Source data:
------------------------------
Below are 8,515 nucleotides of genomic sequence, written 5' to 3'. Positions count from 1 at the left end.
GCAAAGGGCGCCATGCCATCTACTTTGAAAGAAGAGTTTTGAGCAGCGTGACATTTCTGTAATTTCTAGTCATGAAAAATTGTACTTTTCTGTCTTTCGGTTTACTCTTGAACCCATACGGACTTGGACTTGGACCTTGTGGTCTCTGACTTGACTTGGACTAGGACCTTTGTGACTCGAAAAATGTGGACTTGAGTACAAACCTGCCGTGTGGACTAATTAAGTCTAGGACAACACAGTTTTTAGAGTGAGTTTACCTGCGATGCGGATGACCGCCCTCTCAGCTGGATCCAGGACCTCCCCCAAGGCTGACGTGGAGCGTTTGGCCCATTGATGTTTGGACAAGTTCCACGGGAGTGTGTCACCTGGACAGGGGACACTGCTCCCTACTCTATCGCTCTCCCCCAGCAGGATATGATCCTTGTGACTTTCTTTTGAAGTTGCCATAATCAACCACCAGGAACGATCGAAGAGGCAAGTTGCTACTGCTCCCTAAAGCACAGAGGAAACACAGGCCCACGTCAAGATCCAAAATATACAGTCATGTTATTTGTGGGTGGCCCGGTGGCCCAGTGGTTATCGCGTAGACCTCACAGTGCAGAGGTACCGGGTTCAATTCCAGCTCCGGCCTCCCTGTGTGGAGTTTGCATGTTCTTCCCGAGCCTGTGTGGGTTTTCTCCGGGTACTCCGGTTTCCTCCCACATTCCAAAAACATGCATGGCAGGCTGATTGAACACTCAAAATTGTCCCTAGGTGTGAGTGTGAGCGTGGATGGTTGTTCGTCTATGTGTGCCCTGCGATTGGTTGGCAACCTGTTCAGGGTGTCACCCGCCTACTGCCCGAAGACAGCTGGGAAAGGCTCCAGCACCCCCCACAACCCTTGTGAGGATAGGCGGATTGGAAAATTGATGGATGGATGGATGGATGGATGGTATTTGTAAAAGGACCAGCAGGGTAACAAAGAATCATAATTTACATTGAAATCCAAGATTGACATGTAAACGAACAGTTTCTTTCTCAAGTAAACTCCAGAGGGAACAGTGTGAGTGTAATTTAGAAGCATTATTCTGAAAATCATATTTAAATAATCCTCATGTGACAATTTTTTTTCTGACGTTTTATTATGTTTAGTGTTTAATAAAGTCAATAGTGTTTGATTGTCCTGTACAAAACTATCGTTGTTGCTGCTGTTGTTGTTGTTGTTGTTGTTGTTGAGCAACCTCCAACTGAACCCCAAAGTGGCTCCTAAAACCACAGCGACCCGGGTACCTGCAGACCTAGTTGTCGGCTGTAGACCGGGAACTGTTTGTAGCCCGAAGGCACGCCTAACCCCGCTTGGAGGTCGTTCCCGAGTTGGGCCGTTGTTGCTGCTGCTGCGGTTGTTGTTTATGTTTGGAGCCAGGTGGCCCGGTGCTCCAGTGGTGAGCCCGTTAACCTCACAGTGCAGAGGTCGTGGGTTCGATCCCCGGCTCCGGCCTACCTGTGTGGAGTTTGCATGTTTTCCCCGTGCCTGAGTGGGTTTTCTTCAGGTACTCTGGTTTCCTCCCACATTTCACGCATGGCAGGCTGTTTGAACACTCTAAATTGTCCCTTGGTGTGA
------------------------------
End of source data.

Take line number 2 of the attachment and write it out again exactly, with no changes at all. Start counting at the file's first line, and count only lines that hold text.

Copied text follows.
GCAAAGGGCGCCATGCCATCTACTTTGAAAGAAGAGTTTTGAGCAGCGTGACATTTCTGTAATTTCTAGTCATGAAAAATTGTACTTTTCTGTCTTTCGGTTTACTCTTGAACCCATACGGACTTGGACTTGGACCTTGTGGTCTCTGACTTGACTTGGACTAGGACCTTTGTGACTCGAAAAATGTGGACTTGAGTACAAACCTGCCGTGTGGACTAATTAAGTCTAGGACAACACAGTTTTTAGAGTGAGTTTACCTGCGATGCGGATGACCGCCCTCTCAGCTGGATCCAGGACCTCCCCCAAGGCTGACGTGGAGCGTTTGGCCCATTGATGTTTGGACAAGTTCCACGGGAGTGTGTCACCTGGACAGGGGACACTGCTCCCTACTCTATCGCTCTCCCCCAGCAGGATATGATCCTTGTGACTTTCTTTTGAAGTTGCCATAATCAACCACCAGGAACGATCGAAGAGGCAAGTTGCTACTGCTCCCTAAAGCACAGAGGAAACACAGGCCCACGTCAAGATCCAAAATATACAGTCATGTTATTTGTGGGTGGCCCGGTGGCCCAGTGGTTATCGCGTAGACCTCACAGTGCAGAGGTACCGGGTTCAATTCCAGCTCCGGCCTCCCTGTGTGGAGTTTGCATGTTCTTCCCGAGCCTGTGTGGGTTTTCTCCGGGTACTCCGGTTTCCTCCCACATTCCAAAAACATGCATGGCAGGCTGATTGAACACTCAAAATTGTCCCTAGGTGTGAGTGTGAGCGTGGATGGTTGTTCGTCTATGTGTGCCCTGCGATTGGTTGGCAACCTGTTCAGGGTGTCACCCGCCTACTGCCCGAAGACAGCTGGGAAAGGCTCCAGCACCCCCCACAACCCTTGTGAGGATAGGCGGATTGGAAAATTGATGGATGGATGGATGGATGGATGGTATTTGTAAAAGGACCAGCAGGGTAACAAAGAATCATAATTTACATTGAAATCCAAGATTGACATGTAAACGAACAGTTTCTTTCTCAAGTAAACTCCAGAGGGAACAGTGTGAGTGTAATTTAGAAGCATTATTCTGAAAATCATATTTAAATAATCCTCATGTGACAATTTTTTTTCTGACGTTTTATTATGTTTAGTGTTTAATAAAGTCAATAGTGTTTGATTGTCCTGTACAAAACTATCGTTGTTGCTGCTGTTGTTGTTGTTGTTGTTGTTGTTGAGCAACCTCCAACTGAACCCCAAAGTGGCTCCTAAAACCACAGCGACCCGGGTACCTGCAGACCTAGTTGTCGGCTGTAGACCGGGAACTGTTTGTAGCCCGAAGGCACGCCTAACCCCGCTTGGAGGTCGTTCCCGAGTTGGGCCGTTGTTGCTGCTGCTGCGGTTGTTGTTTATGTTTGGAGCCAGGTGGCCCGGTGCTCCAGTGGTGAGCCCGTTAACCTCACAGTGCAGAGGTCGTGGGTTCGATCCCCGGCTCCGGCCTACCTGTGTGGAGTTTGCATGTTTTCCCCGTGCCTGAGTGGGTTTTCTTCAGGTACTCTGGTTTCCTCCCACATTTCACGCATGGCAGGCTGTTTGAACACTCTAAATTGTCCCTTGGTGTGA